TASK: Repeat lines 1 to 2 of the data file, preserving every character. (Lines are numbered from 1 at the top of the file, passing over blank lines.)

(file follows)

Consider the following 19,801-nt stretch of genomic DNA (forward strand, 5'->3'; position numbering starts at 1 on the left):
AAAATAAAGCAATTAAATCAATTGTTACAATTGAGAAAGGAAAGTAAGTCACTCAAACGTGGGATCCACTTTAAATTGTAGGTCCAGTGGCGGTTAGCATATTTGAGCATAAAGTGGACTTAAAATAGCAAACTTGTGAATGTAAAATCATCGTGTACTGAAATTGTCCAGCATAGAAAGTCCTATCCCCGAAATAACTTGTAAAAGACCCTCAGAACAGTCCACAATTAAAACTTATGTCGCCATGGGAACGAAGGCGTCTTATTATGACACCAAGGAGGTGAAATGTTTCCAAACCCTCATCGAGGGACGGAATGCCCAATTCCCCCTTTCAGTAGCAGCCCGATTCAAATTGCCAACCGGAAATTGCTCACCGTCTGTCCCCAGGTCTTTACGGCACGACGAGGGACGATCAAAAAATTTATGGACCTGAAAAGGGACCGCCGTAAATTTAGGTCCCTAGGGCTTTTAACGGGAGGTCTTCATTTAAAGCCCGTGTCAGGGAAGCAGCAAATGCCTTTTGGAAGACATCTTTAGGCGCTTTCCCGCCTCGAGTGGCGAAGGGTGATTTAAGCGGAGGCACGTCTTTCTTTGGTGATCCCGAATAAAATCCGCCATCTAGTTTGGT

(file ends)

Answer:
Consider the following 19,801-nt stretch of genomic DNA (forward strand, 5'->3'; position numbering starts at 1 on the left):
AAAATAAAGCAATTAAATCAATTGTTACAATTGAGAAAGGAAAGTAAGTCACTCAAACGTGGGATCCACTTTAAATTGTAGGTCCAGTGGCGGTTAGCATATTTGAGCATAAAGTGGACTTAAAATAGCAAACTTGTGAATGTAAAATCATCGTGTACTGAAATTGTCCAGCATAGAAAGTCCTATCCCCGAAATAACTTGTAAAAGACCCTCAGAACAGTCCACAATTAAAACTTATGTCGCCATGGGAACGAAGGCGTCTTATTATGACACCAAGGAGGTGAAATGTTTCCAAACCCTCATCGAGGGACGGAATGCCCAATTCCCCCTTTCAGTAGCAGCCCGATTCAAATTGCCAACCGGAAATTGCTCACCGTCTGTCCCCAGGTCTTTACGGCACGACGAGGGACGATCAAAAAATTTATGGACCTGAAAAGGGACCGCCGTAAATTTAGGTCCCTAGGGCTTTTAACGGGAGGTCTTCATTTAAAGCCCGTGTCAGGGAAGCAGCAAATGCCTTTTGGAAGACATCTTTAGGCGCTTTCCCGCCTCGAGTGGCGAAGGGTGATTTAAGCGGAGGCACGTCTTTCTTTGGTGATCCCGAATAAAATCCGCCATCTAGTTTGGT